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When inclement weather strikes, employers often grapple with whether to pay employees when the employer shuts down the office or the employee is unable to make it in to work.   In making a decision, the employer must take in to account a number of different factors, including the status of the employee, company policies and local regulations.    


If an employee is exempt and an employer closes due to inclement weather, then according to the Fair Labor Standards Act (FLSA) the employee must be paid their full, normal salary if they worked at any time during the week the employer closed the office.  Exempt employees are still willing and able to work despite the office shutdown, so they must be paid like any normal week in which they work.  However, if an exempt employee chooses not to come in to the office due to weather, even though the office has not closed, then the employer may require the employee to use vacation time, paid time off, or other accrued paid leaves offered by the company, assuming the employee is not going to work from home.


Non-exempt employees, on the other hand, are only paid for the time they actually work.  So if an employer shuts down the office for any reason, including inclement weather, the employer is not required to pay a non-exempt employee for that day because the employee did not in fact work.  An employer can certainly choose to pay a non-exempt employee for that day if that is in accordance with the employer’s policy and they want to set that precedent, but they are not required by law to do so.  If a non-exempt employee decides not to attend work due to inclement weather even though the office is still open, then, depending on the employer’s policies, the employee can take paid time off, or a vacation day, if available; otherwise it can be an unpaid day off.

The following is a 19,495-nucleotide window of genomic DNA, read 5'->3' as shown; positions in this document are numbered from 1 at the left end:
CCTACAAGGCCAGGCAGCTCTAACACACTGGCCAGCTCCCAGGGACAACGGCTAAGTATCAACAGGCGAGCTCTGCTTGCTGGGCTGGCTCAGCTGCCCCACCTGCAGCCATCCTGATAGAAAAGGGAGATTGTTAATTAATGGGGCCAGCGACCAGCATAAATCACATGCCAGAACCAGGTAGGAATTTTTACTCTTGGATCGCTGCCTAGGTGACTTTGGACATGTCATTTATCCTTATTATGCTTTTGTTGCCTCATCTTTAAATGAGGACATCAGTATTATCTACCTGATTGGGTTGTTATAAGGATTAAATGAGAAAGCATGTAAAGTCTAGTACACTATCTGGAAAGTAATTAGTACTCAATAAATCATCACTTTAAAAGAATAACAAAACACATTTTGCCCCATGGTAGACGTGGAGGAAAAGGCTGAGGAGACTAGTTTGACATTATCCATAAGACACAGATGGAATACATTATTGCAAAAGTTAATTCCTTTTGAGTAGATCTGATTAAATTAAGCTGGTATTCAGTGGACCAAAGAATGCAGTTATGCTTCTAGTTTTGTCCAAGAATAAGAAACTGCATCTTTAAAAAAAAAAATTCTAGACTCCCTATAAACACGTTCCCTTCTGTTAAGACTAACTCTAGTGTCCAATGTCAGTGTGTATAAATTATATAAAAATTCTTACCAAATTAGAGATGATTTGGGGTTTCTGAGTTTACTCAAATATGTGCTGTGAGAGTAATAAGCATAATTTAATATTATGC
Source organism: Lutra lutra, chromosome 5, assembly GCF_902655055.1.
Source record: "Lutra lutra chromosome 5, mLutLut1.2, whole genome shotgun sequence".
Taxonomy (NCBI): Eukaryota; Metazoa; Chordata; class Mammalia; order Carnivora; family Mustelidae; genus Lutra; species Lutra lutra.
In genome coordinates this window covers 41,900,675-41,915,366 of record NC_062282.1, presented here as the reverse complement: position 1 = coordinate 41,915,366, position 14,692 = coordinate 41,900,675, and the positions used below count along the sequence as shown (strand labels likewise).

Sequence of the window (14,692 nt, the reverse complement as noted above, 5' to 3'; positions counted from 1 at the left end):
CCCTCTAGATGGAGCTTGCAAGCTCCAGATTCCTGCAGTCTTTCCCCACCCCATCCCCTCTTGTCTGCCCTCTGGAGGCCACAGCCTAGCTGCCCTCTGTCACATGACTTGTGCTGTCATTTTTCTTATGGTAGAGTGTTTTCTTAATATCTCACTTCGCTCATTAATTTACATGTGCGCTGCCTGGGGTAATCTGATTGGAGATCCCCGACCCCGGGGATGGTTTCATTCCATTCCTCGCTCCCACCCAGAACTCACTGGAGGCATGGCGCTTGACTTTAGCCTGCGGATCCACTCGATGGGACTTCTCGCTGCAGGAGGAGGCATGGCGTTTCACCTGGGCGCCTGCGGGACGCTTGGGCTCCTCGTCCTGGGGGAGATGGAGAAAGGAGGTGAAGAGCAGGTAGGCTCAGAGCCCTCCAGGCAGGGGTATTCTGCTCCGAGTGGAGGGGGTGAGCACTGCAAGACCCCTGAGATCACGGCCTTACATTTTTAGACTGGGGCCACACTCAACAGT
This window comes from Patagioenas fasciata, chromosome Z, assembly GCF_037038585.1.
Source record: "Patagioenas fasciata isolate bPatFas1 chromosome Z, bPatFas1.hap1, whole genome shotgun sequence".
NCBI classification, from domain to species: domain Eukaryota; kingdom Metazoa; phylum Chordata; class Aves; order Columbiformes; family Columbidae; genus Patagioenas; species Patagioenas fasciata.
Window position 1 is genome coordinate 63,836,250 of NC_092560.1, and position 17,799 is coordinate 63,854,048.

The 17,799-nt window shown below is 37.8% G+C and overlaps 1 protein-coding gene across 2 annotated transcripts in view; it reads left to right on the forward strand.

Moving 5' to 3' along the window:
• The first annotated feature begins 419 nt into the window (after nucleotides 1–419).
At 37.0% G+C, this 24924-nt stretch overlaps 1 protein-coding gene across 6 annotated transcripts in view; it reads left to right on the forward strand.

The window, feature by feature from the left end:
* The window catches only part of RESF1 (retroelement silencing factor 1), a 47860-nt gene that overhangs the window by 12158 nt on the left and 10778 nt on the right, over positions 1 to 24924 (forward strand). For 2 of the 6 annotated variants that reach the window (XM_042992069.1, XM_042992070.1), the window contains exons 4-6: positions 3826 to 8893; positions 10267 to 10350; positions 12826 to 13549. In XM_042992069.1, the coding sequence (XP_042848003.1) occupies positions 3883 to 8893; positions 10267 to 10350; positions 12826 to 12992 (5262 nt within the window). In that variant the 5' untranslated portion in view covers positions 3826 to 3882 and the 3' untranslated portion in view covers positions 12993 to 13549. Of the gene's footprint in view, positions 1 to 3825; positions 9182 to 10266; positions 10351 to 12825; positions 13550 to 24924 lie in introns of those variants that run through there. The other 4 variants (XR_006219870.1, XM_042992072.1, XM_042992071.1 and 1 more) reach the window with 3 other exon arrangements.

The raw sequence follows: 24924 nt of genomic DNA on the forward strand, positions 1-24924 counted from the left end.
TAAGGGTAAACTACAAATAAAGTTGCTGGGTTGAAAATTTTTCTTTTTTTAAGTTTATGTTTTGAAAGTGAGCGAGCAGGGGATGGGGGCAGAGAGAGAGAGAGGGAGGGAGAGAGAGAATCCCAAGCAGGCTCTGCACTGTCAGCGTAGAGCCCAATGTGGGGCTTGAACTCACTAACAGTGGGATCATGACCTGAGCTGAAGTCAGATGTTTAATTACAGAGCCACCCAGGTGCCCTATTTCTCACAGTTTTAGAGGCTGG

States and municipalities throughout the U.S. are passing mandatory sick and safety (and PTO) laws like never before.  It is important that employers are aware of paid sick and safe time laws that may also come in to play when there is inclement weather.  For example, in Minneapolis, Minnesota, an employee who stays home because their child’s school has been closed due to inclement weather may be entitled to pay for the entire day under the Minneapolis Sick and Safe Time ordinance.  It does not matter if the employee is exempt or non-exempt, he or she must be paid for that time off if the employee still has accrued and unused time under the ordinance.  Check cities, states and counties where you have employees to ensure there are no laws or ordinances requiring you provide paid time off because of weather related closings or even because of inclement weather.


While there will always be inclement weather and employee situations that arise due to weather, employers that have clear and distinct internal policies related to paid time off/vacation/paid leave and attendance and that are aware of applicable external sick and safe leave policies will be in a favorable position to quickly and efficiently deal with these situations as they arise.   

If you have any questions regarding how to handle a specific employee situation or if there is an applicable sick and safe time policy applicable to your company, please contact your Thompson Coe attorney at (651) 389-5000 or at  You can also find additional information and tips for your company and HR professionals at            

Thompson Coe and myHRgenius Tip of the Week is not intended as a solicitation, does not constitute legal advice, and does not establish an attorney-client relationship.


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Kevin M. Mosher

Kevin M. Mosher


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